selfishly have had enough of the far flung corners of the Southern
League, and want us back where we belong – in the Ryman League.

Monday, October 05, 2009


Printed in the FA Trophy Preliminary Qualifying round v Mangotsfield
United Sunday 4th October 2009. 1-1 draw in front of 241.

I’m reading a book at the moment called ‘The Black Swan’. It’s about
events or inventions that change the world that no one could have
predicted. The term Black Swan comes from the 17th century European
assumption that 'All swans are white'. So a black swan was a symbol
for something that was impossible or could not exist – until black
swans were ‘discovered’ in Western Australia! For Black Swans think of
the rise of the Internet, the personal computer, World War I and the
September 11th attacks. Infact the books author Nassim Nicholas Taleb
regards almost all major scientific discoveries, historical events,
and artistic accomplishments as "black swans". So while economists,
bankers, social scientists and newspaper columnists try to predict the
future, it is inevitably wrong, as there are so many variables and
unknown unknowns that throw our predictions off course.
I doubt Taleb would bother attaching his theory to football, but I
hope that one day a Black Swan event destroys the predictability of
the Premiership, such as a meteor hitting Stamford Bridge! But I
reckon there are many Black Swan football moments. Take Exeter City
drawing Manchester United in the FA Cup. The club had started to
rebuild after spoon bender and all round plonker Uri Geller took the
club to the brink. But they never could have forecast getting Man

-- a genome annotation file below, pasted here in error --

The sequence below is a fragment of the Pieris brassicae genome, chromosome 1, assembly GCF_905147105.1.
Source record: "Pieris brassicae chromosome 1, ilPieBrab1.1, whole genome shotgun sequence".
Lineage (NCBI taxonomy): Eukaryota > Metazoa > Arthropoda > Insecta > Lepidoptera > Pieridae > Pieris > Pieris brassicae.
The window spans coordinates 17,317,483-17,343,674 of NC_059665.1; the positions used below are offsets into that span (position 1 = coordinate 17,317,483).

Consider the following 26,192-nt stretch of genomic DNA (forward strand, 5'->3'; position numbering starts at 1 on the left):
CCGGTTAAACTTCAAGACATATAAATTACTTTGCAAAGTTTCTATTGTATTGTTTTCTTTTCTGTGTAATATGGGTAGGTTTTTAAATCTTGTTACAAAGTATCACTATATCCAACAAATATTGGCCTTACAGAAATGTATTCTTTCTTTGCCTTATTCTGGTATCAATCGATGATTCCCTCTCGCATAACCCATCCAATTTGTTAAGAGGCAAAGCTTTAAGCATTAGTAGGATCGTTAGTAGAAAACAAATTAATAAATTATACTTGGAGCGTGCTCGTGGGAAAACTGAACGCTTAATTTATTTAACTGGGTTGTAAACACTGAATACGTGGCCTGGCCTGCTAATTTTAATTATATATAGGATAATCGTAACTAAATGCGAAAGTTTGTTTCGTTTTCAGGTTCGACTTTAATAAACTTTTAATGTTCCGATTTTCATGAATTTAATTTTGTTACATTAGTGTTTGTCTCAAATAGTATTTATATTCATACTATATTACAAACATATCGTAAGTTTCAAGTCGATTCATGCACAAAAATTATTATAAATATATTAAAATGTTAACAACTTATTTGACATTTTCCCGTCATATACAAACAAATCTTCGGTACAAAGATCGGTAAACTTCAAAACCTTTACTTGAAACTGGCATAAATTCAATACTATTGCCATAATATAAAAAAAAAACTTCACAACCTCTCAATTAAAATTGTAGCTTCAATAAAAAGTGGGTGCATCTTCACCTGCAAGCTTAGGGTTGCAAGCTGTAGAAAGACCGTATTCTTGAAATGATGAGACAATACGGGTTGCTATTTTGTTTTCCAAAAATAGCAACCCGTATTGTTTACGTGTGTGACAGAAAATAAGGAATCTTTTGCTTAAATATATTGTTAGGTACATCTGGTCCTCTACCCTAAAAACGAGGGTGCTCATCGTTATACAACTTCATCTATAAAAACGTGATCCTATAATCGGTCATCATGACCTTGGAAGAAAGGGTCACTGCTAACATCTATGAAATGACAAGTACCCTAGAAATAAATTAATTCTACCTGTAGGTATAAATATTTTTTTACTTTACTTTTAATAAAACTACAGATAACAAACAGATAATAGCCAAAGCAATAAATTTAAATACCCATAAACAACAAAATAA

United in the cup – let alone drawing there and taking them back to St
James Park for a replay. The cash completely cleared their debts and
now they are in Division One. As for Slough’s Black Swan moment. Well
what would have happened if we had beat Yeading in the FA Cup and
played Newcastle United at ‘home’?
I saw Mangotsfield watch their Black Swan footie moment slip away a
few years back. After a Friday night party in Bristol a few of us
decided to catch their FA Cup 4th qualifying match at home to Lewes.
The village of Mangotsfield felt like another suburb of sprawling
Bristol and the game ended in stalemate. I managed to get myself a
space on the Lewes supporters coach, but before it left everyone
pilled into ‘the Mango’s’ clubhouse to watch the draw for the next
round; the cheers were loud as the winners would play Stoke City.
Quite a few of us went to the replay, kick off was delayed because of
the crowds and Lewes won. They eventually lost to Stoke 2-0, but it
really put the club on the map, the cup money helped them build an
impressive stand and they picked up a terrace load of new supporters.
Maybe there are Mangotsfield fans wondering ‘with if’ it was they who
had played Stoke. Would they now be playing at the same level as
Slough or would they have reached the Conference like Lewes?
It’s harder for a Black Swan footie moments to happen in the Trophy,
but a good cup run wouldn’t go amiss. The extra cash would keep the
Slough Town finances ticking over and well, it’s only eight rounds
before we reach the semi finals! Slough Town playing at Wembley in a
Cup Final would be something no one would have predicted at the
beginning of the season, but we have done it before!